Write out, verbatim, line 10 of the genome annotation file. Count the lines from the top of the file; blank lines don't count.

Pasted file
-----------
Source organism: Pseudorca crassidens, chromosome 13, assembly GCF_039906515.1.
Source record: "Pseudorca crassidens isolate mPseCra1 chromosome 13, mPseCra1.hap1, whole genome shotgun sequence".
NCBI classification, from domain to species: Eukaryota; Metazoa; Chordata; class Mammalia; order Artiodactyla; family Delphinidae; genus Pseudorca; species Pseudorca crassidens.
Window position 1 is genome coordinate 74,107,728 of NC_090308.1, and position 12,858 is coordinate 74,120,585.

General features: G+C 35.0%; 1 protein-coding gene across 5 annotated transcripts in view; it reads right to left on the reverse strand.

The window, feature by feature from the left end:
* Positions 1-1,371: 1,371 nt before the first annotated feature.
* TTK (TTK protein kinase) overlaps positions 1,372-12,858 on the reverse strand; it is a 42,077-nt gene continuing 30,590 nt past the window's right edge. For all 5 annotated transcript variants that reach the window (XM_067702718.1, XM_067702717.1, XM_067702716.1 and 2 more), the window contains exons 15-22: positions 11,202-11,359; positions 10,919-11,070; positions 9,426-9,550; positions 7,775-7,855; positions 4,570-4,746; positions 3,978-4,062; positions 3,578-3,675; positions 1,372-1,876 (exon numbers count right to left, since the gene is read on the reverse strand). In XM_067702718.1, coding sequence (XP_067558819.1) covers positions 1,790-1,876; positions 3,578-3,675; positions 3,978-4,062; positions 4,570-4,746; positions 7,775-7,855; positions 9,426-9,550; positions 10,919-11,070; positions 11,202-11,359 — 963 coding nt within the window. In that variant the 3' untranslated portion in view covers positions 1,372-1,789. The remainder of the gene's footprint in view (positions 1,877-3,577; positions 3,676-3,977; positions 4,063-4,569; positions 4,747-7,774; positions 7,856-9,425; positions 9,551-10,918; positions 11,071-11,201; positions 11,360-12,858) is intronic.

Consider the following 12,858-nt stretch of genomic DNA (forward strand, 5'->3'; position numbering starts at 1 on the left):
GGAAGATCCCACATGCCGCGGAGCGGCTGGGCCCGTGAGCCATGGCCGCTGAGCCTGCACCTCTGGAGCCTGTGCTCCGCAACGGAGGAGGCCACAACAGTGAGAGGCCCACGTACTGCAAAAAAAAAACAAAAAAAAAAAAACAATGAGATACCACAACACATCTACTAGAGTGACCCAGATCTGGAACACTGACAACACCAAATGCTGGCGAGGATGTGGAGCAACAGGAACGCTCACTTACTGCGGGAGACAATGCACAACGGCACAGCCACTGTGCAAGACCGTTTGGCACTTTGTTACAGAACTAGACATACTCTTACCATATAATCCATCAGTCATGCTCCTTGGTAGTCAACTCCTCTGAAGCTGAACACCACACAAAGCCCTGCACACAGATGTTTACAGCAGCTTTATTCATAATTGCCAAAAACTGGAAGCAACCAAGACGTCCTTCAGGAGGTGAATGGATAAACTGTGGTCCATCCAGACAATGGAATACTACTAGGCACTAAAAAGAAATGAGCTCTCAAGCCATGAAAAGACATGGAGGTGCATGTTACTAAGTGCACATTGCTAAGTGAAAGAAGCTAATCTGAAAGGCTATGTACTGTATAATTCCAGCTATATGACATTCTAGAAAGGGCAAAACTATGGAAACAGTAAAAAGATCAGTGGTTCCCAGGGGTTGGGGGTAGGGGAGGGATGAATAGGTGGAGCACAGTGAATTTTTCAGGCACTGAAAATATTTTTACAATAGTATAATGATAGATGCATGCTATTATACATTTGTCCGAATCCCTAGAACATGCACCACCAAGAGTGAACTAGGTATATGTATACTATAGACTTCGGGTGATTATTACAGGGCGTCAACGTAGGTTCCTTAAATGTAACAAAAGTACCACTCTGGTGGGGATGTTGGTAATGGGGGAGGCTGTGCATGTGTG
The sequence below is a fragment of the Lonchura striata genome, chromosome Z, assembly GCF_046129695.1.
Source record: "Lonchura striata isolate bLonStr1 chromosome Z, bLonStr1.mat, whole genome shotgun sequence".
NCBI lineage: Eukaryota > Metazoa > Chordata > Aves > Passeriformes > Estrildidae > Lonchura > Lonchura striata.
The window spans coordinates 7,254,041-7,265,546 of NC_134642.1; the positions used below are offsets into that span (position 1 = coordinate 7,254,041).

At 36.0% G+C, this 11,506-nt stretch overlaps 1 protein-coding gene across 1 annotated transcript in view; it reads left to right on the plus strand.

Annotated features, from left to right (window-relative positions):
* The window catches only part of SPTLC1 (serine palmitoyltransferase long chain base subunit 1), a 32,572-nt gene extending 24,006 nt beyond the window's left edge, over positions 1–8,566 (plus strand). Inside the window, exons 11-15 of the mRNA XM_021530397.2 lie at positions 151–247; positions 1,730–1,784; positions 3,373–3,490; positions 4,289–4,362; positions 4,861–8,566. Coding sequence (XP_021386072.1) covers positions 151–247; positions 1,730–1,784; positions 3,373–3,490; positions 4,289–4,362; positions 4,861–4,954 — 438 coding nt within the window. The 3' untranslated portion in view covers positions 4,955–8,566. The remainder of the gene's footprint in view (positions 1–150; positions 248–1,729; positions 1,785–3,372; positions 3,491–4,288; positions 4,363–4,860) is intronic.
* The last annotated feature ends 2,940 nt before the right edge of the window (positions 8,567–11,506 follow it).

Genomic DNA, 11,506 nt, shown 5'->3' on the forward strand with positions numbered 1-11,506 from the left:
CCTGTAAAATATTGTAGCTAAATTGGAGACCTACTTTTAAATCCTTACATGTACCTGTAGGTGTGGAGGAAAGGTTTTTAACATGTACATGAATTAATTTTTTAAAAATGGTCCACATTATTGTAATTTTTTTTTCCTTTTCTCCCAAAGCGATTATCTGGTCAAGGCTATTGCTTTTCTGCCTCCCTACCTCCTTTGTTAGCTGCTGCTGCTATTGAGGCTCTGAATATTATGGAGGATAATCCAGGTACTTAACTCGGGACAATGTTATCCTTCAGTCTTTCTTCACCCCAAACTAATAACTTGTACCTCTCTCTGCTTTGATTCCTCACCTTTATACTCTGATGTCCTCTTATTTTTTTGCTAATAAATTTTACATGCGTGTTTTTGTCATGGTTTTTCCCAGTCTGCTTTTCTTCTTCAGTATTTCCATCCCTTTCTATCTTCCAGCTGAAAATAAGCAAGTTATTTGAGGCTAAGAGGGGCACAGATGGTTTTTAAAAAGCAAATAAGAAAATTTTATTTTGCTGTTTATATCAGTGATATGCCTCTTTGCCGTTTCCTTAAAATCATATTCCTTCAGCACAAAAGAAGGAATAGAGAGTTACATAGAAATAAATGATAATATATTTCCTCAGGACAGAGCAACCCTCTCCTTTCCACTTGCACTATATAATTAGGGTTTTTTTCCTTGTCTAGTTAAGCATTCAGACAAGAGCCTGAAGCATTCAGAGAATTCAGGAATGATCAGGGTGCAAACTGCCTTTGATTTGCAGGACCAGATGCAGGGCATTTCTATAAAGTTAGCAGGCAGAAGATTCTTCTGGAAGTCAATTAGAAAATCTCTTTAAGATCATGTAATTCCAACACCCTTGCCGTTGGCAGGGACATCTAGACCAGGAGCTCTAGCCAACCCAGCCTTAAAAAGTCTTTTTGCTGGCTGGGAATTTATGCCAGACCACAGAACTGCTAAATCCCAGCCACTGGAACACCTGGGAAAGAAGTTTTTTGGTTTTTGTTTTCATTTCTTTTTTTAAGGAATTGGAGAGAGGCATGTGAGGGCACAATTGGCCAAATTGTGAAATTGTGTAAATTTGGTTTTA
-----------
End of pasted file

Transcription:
GGAAGATCCCACATGCCGCGGAGCGGCTGGGCCCGTGAGCCATGGCCGCTGAGCCTGCACCTCTGGAGCCTGTGCTCCGCAACGGAGGAGGCCACAACAGTGAGAGGCCCACGTACTGCAAAAAAAAAACAAAAAAAAAAAAACAATGAGATACCACAACACATCTACTAGAGTGACCCAGATCTGGAACACTGACAACACCAAATGCTGGCGAGGATGTGGAGCAACAGGAACGCTCACTTACTGCGGGAGACAATGCACAACGGCACAGCCACTGTGCAAGACCGTTTGGCACTTTGTTACAGAACTAGACATACTCTTACCATATAATCCATCAGTCATGCTCCTTGGTAGTCAACTCCTCTGAAGCTGAACACCACACAAAGCCCTGCACACAGATGTTTACAGCAGCTTTATTCATAATTGCCAAAAACTGGAAGCAACCAAGACGTCCTTCAGGAGGTGAATGGATAAACTGTGGTCCATCCAGACAATGGAATACTACTAGGCACTAAAAAGAAATGAGCTCTCAAGCCATGAAAAGACATGGAGGTGCATGTTACTAAGTGCACATTGCTAAGTGAAAGAAGCTAATCTGAAAGGCTATGTACTGTATAATTCCAGCTATATGACATTCTAGAAAGGGCAAAACTATGGAAACAGTAAAAAGATCAGTGGTTCCCAGGGGTTGGGGGTAGGGGAGGGATGAATAGGTGGAGCACAGTGAATTTTTCAGGCACTGAAAATATTTTTACAATAGTATAATGATAGATGCATGCTATTATACATTTGTCCGAATCCCTAGAACATGCACCACCAAGAGTGAACTAGGTATATGTATACTATAGACTTCGGGTGATTATTACAGGGCGTCAACGTAGGTTCCTTAAATGTAACAAAAGTACCACTCTGGTGGGGATGTTGGTAATGGGGGAGGCTGTGCATGTGTG